A decade of work is paying off for a team of coastal conservationists in Florida. A team of researchers won an $8.3 million grant to restore shrinking oyster reefs.
The struggling reefs serve as a natural buffer for the coast, and trap the freshwater that helps estuaries thrive. Oysters are a keystone species, meaning coastal ecosystems crumble without them. Led by researcher Peter Frederick, the University of Florida team will rebuild some of the dying oyster beds off the Coast of Levy County, using limestone rocks and old shells. Frederick hopes the project will revitalize the struggling oyster beds, which are closely tied to the overall health of the ecosystem.
“One of the big ecosystem benefits of these particular long-shore reefs is to actually maintain the shellfish and sport fishing and commercial fishing that is so characteristic of estuaries,” he said.
And Frederick says there are benefits for the local community as well.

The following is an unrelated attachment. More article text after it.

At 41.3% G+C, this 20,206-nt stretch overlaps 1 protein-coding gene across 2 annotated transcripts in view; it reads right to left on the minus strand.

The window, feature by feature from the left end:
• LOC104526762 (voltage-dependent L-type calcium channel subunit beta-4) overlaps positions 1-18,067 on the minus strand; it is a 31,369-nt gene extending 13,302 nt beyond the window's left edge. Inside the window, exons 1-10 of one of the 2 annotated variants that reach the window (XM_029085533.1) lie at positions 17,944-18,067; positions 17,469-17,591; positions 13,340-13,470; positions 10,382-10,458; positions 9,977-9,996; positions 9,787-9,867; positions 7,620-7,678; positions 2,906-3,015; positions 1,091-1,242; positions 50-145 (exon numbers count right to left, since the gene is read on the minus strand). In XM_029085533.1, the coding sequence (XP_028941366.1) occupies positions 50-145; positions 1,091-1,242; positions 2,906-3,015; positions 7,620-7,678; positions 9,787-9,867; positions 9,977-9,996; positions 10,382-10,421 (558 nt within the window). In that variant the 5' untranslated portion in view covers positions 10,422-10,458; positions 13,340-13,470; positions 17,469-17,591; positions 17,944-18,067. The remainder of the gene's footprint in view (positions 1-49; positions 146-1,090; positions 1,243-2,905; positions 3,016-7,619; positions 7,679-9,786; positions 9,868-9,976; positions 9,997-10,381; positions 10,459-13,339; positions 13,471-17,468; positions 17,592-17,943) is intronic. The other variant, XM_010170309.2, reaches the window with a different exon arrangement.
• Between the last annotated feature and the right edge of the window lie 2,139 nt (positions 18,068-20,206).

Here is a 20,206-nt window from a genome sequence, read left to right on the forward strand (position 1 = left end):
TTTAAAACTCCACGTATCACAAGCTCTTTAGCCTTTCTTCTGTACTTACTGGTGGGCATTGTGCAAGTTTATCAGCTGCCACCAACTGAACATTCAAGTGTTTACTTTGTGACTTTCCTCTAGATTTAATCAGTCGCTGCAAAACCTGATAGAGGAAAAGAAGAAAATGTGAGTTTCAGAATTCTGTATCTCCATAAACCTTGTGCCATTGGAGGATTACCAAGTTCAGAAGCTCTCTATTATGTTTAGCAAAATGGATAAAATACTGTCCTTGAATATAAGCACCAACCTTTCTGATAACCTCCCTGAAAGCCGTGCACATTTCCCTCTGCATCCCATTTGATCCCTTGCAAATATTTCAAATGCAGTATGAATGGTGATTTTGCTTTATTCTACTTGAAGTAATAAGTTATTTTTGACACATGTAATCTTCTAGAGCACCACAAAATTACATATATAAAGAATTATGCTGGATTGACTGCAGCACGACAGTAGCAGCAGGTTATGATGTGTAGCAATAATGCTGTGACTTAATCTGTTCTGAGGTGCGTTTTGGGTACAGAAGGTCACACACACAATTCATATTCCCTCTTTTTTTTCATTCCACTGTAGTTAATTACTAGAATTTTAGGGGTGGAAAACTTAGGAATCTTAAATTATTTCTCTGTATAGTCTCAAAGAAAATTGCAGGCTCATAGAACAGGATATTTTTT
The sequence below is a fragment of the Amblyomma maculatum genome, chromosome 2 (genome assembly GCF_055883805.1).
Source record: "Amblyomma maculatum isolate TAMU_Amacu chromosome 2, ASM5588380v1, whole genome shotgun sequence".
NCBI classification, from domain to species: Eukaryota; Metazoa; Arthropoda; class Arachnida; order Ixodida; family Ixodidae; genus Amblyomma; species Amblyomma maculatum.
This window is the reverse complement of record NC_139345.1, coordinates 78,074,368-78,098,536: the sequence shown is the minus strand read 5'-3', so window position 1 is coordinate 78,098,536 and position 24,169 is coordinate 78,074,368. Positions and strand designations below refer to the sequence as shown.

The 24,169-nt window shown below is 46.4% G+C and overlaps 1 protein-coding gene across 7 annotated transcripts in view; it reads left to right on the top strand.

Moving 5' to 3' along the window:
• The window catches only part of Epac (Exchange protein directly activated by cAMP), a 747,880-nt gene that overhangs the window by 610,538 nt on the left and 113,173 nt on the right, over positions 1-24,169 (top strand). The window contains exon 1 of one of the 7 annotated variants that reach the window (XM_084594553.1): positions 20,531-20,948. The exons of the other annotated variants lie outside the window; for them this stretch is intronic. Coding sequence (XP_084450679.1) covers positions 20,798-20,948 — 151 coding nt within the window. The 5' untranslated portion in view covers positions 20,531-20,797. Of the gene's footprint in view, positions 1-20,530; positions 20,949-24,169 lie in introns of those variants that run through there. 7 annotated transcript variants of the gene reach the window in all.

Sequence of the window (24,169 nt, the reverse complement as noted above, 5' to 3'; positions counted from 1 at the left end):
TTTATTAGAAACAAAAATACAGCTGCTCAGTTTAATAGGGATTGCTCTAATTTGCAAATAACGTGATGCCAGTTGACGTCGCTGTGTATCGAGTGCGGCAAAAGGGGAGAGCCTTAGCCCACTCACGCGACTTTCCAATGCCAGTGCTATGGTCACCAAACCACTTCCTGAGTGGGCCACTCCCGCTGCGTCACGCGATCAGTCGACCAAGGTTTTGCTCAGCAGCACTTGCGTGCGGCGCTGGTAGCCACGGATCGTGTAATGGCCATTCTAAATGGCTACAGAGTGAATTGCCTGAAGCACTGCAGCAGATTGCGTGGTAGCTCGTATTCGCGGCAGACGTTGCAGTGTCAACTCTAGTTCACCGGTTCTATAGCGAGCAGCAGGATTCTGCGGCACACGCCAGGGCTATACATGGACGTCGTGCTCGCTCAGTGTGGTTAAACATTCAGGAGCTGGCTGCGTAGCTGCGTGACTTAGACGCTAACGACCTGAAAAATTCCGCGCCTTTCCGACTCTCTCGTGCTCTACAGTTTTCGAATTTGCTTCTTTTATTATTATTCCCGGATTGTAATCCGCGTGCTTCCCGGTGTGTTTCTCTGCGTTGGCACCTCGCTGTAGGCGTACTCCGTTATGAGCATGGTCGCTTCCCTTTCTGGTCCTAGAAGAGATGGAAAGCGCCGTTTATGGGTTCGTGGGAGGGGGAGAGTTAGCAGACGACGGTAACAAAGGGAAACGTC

“We also think it really gets people thinking about their environment. And what it is that is creating all that fish and shellfish around them, and birds and other plants. And hopefully gets them more involved in preservation and restoration,” he said.
Focusing on the coast from Horseshoe Beach to Crystal River, Frederick’s team has documented an 88% decline in offshore oyster reefs over the past thirty years, and a 66% decline in all oyster reefs, which they suspect is due to a lack of freshwater. The team hopes to slow saltwater intrusion and fortify the ecosystem at large, instead of focusing solely on oyster fisheries.